The Path to Wellness
Today I want to talk to you about what wellness looks like. What do you think about when I say wellness? I think about thin, radiant yogis. About eating plates of veggies and being thrilled about it. Headstands are in there too, for some reason.
We compare ourselves to others and try to make wellness a destination.
But it isn't. It’s a practice.
It’s something that needs to be tended. It’s the most important relationship you have. The one you have with yourself. There are ups and downs in every relationship. That’s life. The key to wellness is the commitment you have to your relationship. Are you willing to work at it even when its hard? When your own mind is screaming that you are a worthless piece of shit and you just want to sink down into a hole and hide?
I bring this up because Winter Break (I feel like the experience of the past two weeks deserves capitalization) was unexpectedly devastating to my wellness. I’ve come so far in the last year, but all it took was two weeks at home with my kids to really knock me down. I was surprised by how quickly I settled back into bad habits. Which led immediately to cycling negative self-talk and self-destructive behavior (which for me is binge-eating). I was exhausted and miserable in like, three days. And I blamed the situation I was in. I took no responsibility for my thoughts or reactions. I did not tend to my relationship. I sat in my muck. Once I became aware of this, I immediately took responsibility for how I was feeling, and made the choice to change.
This is what wellness is. It’s a daily practice. You need to make that choice over and over and over. The choice to feel better. To do the things you need to do to feel good. Loving yourself enough to believe you deserve to feel fucking amazing, as often as you can.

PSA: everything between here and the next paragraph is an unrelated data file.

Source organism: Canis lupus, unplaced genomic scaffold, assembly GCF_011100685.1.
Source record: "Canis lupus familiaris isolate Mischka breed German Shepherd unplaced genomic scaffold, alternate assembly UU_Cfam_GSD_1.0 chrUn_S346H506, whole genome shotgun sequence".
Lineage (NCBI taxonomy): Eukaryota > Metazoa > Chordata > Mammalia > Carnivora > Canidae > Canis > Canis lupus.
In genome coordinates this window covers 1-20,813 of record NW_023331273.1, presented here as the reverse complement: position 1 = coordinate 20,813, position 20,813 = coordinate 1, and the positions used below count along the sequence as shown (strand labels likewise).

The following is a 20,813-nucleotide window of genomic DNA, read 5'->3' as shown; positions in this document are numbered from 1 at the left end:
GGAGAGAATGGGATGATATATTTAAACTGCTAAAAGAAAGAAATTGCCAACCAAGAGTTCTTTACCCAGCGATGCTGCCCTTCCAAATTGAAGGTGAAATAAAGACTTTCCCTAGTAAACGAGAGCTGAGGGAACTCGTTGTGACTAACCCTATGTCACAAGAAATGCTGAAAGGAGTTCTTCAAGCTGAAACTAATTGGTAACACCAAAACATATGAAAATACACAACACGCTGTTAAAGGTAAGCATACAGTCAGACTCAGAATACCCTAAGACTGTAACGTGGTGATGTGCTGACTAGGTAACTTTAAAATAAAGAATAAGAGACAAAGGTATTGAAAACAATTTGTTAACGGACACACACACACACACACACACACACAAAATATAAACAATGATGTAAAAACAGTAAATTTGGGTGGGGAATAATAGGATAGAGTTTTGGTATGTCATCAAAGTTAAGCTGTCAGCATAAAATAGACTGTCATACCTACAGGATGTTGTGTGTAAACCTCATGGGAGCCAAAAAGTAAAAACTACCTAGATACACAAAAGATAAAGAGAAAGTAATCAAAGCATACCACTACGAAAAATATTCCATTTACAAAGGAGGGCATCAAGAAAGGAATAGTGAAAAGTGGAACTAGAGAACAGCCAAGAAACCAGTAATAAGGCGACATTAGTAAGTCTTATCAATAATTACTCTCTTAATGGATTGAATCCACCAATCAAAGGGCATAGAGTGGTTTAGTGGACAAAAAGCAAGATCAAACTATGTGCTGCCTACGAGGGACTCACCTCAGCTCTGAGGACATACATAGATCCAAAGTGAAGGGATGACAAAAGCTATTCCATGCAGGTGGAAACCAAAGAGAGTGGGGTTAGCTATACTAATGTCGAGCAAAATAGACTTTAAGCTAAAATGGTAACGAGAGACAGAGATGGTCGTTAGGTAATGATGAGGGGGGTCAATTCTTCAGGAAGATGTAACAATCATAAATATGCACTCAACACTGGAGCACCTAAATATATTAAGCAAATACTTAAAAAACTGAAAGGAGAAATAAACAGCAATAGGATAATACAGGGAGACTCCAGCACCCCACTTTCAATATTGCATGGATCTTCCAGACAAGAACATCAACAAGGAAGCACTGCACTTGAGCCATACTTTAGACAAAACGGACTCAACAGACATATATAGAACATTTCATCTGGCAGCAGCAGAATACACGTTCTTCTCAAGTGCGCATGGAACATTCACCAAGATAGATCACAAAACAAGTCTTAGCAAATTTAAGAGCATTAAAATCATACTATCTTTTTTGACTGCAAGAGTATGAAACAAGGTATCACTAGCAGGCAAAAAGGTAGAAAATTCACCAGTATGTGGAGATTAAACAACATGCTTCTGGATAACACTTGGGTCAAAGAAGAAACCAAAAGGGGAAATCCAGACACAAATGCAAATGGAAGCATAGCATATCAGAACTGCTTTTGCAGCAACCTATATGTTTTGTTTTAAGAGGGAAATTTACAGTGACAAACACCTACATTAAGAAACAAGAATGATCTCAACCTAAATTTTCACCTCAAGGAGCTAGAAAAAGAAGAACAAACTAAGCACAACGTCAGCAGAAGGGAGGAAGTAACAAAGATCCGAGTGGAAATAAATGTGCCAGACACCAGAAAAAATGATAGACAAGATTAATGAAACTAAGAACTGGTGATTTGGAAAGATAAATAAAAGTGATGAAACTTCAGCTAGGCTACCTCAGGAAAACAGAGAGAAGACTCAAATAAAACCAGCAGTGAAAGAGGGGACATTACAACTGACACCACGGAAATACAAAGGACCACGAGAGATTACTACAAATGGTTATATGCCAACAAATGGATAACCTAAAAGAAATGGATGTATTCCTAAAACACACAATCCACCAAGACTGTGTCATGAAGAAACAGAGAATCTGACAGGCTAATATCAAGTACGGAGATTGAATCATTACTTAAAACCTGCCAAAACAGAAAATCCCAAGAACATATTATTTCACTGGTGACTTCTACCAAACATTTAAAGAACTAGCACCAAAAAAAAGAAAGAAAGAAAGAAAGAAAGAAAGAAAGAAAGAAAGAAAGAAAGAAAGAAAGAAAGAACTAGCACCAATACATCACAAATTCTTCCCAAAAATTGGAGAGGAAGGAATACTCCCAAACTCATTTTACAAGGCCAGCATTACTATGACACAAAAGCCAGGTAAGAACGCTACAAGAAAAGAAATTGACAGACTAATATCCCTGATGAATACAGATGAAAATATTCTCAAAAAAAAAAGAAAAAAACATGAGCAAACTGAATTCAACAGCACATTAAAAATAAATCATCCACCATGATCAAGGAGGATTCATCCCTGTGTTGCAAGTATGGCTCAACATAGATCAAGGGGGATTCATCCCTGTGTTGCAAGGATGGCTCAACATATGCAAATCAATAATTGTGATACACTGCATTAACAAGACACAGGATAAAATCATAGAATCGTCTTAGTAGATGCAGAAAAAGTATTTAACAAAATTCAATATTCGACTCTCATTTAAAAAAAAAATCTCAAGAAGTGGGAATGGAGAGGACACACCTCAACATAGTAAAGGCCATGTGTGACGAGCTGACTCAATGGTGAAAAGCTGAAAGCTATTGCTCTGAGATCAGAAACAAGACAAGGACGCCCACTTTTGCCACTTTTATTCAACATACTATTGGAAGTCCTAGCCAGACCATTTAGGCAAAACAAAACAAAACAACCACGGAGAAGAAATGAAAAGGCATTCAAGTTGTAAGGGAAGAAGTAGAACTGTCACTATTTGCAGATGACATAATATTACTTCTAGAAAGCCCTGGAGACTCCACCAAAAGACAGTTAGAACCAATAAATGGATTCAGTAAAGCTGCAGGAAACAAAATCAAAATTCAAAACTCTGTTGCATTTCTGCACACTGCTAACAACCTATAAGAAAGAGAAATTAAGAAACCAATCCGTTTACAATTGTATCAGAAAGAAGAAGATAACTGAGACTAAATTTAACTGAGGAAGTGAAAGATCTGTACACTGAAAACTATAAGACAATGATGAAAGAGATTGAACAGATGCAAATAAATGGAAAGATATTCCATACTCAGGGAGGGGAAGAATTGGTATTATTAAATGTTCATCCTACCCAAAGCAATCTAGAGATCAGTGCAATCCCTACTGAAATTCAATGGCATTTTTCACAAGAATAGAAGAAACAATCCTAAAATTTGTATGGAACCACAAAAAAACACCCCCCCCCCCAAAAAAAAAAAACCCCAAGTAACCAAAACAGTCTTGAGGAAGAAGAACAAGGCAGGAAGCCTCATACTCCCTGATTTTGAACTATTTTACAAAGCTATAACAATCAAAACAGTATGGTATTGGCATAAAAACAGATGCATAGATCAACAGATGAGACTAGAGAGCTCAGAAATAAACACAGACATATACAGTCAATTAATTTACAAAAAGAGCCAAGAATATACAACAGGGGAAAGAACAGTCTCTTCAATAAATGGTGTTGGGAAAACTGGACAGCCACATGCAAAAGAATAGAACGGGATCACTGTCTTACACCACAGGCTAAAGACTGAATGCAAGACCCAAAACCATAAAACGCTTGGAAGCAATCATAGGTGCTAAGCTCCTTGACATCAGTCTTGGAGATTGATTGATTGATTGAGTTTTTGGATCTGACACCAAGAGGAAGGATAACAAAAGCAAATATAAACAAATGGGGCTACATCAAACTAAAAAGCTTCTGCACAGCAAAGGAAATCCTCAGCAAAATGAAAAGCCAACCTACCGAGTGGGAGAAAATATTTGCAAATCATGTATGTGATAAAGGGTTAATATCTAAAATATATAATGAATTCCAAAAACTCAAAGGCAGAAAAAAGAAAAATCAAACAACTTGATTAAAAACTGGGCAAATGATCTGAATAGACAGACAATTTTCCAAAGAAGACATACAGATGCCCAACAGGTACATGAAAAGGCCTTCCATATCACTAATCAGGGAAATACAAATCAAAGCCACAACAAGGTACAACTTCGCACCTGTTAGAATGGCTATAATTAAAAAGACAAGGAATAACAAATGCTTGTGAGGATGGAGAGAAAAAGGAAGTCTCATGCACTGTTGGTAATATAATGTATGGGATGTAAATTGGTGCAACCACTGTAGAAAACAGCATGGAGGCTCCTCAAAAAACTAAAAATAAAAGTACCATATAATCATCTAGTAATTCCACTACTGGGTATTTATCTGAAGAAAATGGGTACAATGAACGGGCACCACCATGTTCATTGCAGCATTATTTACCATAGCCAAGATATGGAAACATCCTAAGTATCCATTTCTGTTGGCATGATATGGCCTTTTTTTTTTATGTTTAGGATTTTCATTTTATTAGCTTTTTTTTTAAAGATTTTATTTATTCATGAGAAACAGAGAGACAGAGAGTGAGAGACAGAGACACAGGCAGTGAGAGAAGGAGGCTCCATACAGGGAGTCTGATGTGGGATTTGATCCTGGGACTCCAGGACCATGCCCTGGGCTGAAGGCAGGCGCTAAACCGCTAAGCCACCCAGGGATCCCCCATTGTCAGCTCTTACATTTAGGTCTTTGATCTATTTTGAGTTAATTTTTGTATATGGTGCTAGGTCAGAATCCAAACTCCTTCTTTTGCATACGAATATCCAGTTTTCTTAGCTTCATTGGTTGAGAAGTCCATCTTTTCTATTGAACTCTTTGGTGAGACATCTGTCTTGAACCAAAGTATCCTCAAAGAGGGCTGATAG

How do you get unstuck?
Let me know in the comments!
Its Okay to Feel Good.
You don’t have to feel guilty about feeling good.
Moms have a hard time doing “selfish” things, “indulging” themselves. The to-do list is never completed, and we can’t let go of the things left undone. We can’t calm our minds. We don’t even know where to start.
I talk to moms everyday that struggle with feeling good. They immediately feel guilty. They think they should be doing all the things, and they don't have the energy for all that, so they distract themselves by scrolling on their phones. We end up wasting so. much. time. This mindset isn’t sustainable, and we end up in avoidance when we should just take a break and do something that feels good and gives us energy.
This guilt about feeling good gets heavy when we talk about Cannabis. We are so entrenched in the war on drugs mindset, that users feel they need to justify their use by stressing that its “medicinal”. Many women don’t admit to using for relaxation and enjoyment. Why? I think it’s because part of us believe it’s wrong, and we fear judgment.